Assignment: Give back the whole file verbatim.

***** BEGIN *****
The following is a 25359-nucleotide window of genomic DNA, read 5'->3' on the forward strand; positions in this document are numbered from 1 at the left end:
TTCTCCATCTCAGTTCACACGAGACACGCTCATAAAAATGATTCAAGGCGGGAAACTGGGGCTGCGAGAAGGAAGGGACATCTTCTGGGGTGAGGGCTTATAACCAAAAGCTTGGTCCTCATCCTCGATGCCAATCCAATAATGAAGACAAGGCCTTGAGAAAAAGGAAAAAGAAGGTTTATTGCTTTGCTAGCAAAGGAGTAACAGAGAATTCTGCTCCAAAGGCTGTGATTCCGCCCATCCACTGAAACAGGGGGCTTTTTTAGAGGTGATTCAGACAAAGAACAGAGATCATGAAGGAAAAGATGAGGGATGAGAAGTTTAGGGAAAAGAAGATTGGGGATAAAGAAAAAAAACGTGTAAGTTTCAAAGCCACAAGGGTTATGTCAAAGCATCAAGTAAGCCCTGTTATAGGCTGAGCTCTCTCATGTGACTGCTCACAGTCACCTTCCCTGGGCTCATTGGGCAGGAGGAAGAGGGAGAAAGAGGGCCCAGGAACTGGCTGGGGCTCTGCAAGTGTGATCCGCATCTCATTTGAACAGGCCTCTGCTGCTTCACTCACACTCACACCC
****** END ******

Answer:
The following is a 25359-nucleotide window of genomic DNA, read 5'->3' on the forward strand; positions in this document are numbered from 1 at the left end:
TTCTCCATCTCAGTTCACACGAGACACGCTCATAAAAATGATTCAAGGCGGGAAACTGGGGCTGCGAGAAGGAAGGGACATCTTCTGGGGTGAGGGCTTATAACCAAAAGCTTGGTCCTCATCCTCGATGCCAATCCAATAATGAAGACAAGGCCTTGAGAAAAAGGAAAAAGAAGGTTTATTGCTTTGCTAGCAAAGGAGTAACAGAGAATTCTGCTCCAAAGGCTGTGATTCCGCCCATCCACTGAAACAGGGGGCTTTTTTAGAGGTGATTCAGACAAAGAACAGAGATCATGAAGGAAAAGATGAGGGATGAGAAGTTTAGGGAAAAGAAGATTGGGGATAAAGAAAAAAAACGTGTAAGTTTCAAAGCCACAAGGGTTATGTCAAAGCATCAAGTAAGCCCTGTTATAGGCTGAGCTCTCTCATGTGACTGCTCACAGTCACCTTCCCTGGGCTCATTGGGCAGGAGGAAGAGGGAGAAAGAGGGCCCAGGAACTGGCTGGGGCTCTGCAAGTGTGATCCGCATCTCATTTGAACAGGCCTCTGCTGCTTCACTCACACTCACACCC